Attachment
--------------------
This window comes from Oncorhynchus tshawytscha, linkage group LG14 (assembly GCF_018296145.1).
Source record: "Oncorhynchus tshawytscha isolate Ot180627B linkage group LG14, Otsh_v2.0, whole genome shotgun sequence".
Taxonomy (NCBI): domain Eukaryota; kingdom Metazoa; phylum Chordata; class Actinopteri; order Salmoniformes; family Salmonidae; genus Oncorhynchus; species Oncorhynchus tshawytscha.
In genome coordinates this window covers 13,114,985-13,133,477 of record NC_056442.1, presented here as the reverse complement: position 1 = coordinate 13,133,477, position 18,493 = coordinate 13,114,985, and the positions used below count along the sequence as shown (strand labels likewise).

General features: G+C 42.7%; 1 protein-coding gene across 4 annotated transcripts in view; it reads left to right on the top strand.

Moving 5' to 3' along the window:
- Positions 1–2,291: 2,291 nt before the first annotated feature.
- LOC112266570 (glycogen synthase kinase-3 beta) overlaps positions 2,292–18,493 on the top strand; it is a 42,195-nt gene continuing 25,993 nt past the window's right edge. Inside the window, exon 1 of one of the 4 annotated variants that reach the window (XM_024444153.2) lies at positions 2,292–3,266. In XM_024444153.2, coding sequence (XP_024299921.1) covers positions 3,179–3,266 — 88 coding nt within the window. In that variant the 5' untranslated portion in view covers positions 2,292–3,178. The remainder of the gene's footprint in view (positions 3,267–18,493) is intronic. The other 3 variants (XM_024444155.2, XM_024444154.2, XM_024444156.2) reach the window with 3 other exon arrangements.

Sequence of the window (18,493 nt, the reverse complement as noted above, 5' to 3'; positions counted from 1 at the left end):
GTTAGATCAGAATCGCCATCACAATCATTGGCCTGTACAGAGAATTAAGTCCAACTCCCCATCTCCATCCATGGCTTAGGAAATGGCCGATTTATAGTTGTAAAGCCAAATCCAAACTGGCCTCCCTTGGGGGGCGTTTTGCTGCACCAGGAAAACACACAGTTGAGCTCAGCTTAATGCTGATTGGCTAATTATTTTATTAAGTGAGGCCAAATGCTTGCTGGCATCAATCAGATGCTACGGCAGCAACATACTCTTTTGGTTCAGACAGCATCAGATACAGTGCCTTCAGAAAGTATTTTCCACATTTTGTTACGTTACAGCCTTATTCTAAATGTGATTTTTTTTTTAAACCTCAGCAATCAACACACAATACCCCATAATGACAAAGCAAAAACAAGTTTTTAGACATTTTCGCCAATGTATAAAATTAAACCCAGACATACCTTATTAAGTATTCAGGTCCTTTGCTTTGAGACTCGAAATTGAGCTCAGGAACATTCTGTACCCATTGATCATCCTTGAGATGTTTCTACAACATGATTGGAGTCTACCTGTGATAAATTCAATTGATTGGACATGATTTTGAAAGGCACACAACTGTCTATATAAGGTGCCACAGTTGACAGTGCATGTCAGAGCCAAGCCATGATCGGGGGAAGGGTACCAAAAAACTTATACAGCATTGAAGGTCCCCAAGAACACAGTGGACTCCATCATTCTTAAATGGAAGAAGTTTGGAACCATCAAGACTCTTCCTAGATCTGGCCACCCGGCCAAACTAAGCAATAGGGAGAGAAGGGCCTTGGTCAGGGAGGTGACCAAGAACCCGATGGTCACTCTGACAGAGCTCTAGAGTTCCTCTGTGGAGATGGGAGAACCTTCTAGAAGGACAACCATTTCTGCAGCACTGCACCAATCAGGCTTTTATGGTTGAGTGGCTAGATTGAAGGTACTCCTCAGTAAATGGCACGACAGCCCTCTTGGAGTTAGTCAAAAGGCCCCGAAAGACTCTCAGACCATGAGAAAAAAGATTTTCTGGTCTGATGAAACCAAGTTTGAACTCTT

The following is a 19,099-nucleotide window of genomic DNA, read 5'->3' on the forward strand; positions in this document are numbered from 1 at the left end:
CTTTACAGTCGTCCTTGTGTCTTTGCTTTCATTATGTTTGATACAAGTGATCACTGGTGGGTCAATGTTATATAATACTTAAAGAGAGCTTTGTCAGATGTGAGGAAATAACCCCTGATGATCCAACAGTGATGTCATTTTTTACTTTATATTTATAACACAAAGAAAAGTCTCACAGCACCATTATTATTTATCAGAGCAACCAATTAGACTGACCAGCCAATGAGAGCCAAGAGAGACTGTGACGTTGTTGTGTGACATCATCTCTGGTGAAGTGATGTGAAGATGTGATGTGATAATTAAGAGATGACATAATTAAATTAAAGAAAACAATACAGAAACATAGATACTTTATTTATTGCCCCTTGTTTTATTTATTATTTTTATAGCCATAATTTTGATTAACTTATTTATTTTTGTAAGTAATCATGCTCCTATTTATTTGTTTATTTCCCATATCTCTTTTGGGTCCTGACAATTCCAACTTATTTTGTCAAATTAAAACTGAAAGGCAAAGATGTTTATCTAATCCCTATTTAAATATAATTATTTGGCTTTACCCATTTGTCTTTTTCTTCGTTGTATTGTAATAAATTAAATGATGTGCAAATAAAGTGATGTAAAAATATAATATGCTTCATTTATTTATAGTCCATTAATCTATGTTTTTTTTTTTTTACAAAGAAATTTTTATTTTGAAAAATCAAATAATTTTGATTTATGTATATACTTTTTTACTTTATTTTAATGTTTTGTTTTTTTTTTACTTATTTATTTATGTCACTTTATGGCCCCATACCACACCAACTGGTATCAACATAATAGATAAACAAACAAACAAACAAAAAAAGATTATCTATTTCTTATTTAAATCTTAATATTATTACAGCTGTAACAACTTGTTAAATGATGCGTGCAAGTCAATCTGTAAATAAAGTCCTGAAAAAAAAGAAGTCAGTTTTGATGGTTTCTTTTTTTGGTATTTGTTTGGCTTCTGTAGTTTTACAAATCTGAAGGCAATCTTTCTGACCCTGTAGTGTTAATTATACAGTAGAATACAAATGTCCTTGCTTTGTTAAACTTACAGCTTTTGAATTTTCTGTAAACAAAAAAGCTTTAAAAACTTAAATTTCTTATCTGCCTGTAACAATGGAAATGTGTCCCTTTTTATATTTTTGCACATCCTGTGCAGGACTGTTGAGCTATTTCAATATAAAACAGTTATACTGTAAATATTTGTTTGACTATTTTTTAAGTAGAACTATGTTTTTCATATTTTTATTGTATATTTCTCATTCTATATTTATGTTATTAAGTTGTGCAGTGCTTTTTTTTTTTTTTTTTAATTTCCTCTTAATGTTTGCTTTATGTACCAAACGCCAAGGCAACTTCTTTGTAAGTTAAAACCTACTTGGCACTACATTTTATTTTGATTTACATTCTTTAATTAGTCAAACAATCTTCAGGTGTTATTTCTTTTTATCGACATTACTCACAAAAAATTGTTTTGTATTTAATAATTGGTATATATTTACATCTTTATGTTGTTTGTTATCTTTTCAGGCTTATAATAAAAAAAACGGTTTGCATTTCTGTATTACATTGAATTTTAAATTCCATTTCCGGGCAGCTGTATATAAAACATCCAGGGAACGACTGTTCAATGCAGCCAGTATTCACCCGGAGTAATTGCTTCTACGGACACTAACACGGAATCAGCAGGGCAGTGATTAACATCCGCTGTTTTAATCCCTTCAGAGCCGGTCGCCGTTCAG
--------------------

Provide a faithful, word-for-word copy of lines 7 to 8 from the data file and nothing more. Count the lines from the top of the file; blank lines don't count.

- Positions 1–2,291: 2,291 nt before the first annotated feature.
- LOC112266570 (glycogen synthase kinase-3 beta) overlaps positions 2,292–18,493 on the top strand; it is a 42,195-nt gene continuing 25,993 nt past the window's right edge. Inside the window, exon 1 of one of the 4 annotated variants that reach the window (XM_024444153.2) lies at positions 2,292–3,266. In XM_024444153.2, coding sequence (XP_024299921.1) covers positions 3,179–3,266 — 88 coding nt within the window. In that variant the 5' untranslated portion in view covers positions 2,292–3,178. The remainder of the gene's footprint in view (positions 3,267–18,493) is intronic. The other 3 variants (XM_024444155.2, XM_024444154.2, XM_024444156.2) reach the window with 3 other exon arrangements.